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Re: Edmontosaurus (male?) had fleshy cock's comb crest (free pdf)

From: Ben Creisler

When I click on the pdf icon from the journal abstract link I gave, it
redirects me and opens the pdf with this link:


I'm accessing it from home, not from a library. Maybe it's not
supposed to open the pdf but it is working for me.  If it doesn't work
now, let me know.

On Thu, Dec 12, 2013 at 10:15 AM,  <quailspg@frii.com> wrote:
> It says I need a subscription to see it. MY HEAD IS
> EXPLODING!!!!!!!!!!!!!!!!!!!
> -- Donna Braginetz
> On Thu, 12 Dec 2013 09:13:40 -0800, Ben Creisler <bcreisler@gmail.com>
> wrote:
>> From: Ben Creisler
>> bcreisler@gmail.com
>> A new online paper with free pdf:
>> Phil R. Bell, Federico Fanti, Philip J. Currie & Victoria M. Arbour
> (2013)
>> A Mummified Duck-Billed Dinosaur with a Soft-Tissue Cock’s Comb.
>> Current Biology (advance online publication)
>> doi: 10.1016/j.cub.2013.11.008
>> http://www.cell.com/current-biology/abstract/S0960-9822(13)01394-8
>> Click on "pdf" to open and save.
>> Among living vertebrates, soft tissues are responsible for labile
>> appendages (combs, wattles, proboscides) that are critical for
>> activities ranging from locomotion to sexual display. However, soft
>> tissues rarely fossilize, and such soft-tissue appendages are unknown
>> for many extinct taxa, including dinosaurs. Here we report a
>> remarkable “mummified” specimen of the hadrosaurid dinosaur
>> Edmontosaurus regalis from the latest Cretaceous Wapiti Formation,
>> Alberta, Canada, that preserves a three-dimensional cranial crest (or
>> “comb”) composed entirely of soft tissue. Previously, crest function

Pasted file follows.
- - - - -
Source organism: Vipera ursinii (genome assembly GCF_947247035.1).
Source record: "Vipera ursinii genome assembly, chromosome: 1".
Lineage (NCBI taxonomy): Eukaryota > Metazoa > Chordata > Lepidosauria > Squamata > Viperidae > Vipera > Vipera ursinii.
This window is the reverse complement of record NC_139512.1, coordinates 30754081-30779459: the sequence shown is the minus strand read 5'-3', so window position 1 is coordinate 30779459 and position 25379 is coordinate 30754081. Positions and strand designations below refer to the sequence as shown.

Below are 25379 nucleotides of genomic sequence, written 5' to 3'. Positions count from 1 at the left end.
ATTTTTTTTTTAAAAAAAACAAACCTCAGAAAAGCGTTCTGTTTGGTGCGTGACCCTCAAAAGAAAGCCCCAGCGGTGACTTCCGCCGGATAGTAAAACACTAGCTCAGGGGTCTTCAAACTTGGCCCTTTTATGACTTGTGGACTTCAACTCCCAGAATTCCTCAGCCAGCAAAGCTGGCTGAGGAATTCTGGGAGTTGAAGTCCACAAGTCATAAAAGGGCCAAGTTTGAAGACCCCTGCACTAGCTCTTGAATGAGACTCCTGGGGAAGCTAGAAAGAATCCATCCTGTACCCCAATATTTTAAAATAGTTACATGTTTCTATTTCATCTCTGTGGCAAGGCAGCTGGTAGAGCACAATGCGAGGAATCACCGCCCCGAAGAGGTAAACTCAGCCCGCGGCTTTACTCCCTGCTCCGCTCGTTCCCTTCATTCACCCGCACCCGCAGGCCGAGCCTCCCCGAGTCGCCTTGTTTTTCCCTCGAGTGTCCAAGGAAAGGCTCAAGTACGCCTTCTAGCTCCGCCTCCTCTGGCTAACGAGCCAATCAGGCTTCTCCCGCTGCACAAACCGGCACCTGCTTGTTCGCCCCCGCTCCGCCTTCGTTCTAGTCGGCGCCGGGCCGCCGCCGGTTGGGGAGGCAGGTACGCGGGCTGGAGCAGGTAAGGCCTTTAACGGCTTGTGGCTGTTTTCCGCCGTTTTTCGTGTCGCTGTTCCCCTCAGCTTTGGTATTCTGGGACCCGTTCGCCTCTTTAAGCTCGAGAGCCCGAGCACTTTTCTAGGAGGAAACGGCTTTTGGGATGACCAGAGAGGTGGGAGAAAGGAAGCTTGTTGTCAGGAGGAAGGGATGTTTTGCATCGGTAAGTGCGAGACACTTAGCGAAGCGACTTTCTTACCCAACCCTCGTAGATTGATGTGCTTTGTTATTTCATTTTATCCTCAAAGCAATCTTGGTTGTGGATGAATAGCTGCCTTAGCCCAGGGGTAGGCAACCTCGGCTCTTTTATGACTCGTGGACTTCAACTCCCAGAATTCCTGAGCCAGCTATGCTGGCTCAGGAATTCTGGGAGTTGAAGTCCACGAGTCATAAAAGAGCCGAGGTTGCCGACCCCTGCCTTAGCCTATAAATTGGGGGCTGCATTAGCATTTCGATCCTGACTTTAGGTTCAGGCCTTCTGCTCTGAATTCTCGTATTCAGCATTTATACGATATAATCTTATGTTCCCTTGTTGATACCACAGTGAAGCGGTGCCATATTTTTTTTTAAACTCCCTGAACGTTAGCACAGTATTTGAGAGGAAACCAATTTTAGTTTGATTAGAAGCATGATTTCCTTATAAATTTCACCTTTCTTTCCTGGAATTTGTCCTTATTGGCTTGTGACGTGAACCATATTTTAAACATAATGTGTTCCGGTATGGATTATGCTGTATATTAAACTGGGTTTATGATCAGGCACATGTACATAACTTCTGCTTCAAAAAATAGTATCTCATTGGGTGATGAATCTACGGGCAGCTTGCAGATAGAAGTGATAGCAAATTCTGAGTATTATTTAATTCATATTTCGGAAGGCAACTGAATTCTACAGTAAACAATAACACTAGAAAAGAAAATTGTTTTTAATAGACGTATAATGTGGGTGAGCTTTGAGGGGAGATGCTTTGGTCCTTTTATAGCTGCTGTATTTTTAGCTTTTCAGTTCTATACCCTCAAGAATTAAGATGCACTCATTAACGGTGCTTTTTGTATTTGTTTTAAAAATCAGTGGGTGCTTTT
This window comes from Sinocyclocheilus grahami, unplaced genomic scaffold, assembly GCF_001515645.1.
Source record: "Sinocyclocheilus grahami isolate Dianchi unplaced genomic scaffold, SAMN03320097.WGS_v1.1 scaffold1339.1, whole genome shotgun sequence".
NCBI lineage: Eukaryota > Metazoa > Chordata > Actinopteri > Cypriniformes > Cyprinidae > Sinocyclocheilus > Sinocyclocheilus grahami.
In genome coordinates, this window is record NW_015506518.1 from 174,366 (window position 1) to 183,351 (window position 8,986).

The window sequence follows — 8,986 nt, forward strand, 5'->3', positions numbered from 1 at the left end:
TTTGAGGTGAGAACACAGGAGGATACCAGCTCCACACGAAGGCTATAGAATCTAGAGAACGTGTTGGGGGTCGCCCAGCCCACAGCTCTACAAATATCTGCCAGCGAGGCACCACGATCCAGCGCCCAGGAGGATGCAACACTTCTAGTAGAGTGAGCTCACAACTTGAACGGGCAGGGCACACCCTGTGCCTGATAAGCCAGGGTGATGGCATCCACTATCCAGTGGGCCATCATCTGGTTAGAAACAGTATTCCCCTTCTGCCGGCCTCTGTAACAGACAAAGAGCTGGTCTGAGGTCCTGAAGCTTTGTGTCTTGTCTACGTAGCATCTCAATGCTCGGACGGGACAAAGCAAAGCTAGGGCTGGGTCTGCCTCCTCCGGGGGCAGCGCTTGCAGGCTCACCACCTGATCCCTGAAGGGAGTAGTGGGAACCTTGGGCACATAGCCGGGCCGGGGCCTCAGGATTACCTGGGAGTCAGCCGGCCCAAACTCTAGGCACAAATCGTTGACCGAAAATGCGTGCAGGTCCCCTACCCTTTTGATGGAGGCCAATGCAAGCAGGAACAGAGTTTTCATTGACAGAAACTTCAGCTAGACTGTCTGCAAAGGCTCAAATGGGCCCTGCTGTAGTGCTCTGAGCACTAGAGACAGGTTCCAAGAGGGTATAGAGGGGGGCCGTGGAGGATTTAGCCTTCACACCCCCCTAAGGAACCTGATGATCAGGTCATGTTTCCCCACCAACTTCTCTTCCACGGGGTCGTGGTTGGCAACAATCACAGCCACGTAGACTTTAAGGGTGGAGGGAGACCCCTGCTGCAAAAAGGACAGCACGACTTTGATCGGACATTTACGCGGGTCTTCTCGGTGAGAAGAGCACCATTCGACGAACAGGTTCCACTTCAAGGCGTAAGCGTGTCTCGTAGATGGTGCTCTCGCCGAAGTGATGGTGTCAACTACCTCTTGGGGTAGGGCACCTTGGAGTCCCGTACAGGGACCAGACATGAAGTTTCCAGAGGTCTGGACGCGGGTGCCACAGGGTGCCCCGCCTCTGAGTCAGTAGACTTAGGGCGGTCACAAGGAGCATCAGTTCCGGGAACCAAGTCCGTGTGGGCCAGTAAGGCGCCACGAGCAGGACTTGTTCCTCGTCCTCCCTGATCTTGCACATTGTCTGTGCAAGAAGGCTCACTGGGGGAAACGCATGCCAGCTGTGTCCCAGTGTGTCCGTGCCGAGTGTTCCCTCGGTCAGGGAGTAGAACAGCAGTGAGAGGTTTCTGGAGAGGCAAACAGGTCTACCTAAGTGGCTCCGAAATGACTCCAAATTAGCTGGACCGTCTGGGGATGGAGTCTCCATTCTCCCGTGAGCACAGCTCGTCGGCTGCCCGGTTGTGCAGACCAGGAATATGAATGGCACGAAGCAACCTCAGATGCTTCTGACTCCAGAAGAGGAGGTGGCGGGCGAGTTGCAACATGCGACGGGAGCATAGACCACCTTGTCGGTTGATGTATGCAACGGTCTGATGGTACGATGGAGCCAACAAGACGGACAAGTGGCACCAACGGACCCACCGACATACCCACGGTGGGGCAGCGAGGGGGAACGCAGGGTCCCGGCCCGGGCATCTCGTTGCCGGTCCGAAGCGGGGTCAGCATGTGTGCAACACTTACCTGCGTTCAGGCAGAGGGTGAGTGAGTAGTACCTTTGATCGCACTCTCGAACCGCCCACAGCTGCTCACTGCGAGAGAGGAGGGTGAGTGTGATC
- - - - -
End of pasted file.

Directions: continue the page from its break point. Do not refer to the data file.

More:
>> has centered on the hypertrophied nasal passages of lambeosaurine
>> hadrosaurids, which acted as resonance chambers during vocalization.
>> The fleshy comb in Edmontosaurus necessitates an alternative
>> explanation most likely related to either social signaling or sexual
>> selection [ 5, 6 and 7]. This discovery provides the first view of
>> bizarre, soft-tissue signaling structures in a dinosaur and provides
>> additional evidence for social behavior. Crest evolution within
>> Hadrosaurinae apparently culminated in the secondary loss of the bony
>> crest at the terminal Cretaceous; however, the new specimen indicates
>> that cranial ornamentation was in fact not lost but substituted in
>> Edmontosaurus by a fleshy display structure. It also implies that
>> visual display played a key role in the evolution of hadrosaurine
>> crests and raises the possibility of similar soft-tissue structures
>> among other dinosaurs.
>> A soft-tissue cranial crest is described for the hadrosaurid
>> Edmontosaurus regalis.
>> The crest, analogous to a cock’s comb, was likely a sexual display
>> structure.
>> Fleshy combs replaced bony crests in some hadrosaurids at the end of
>> the Cretaceous.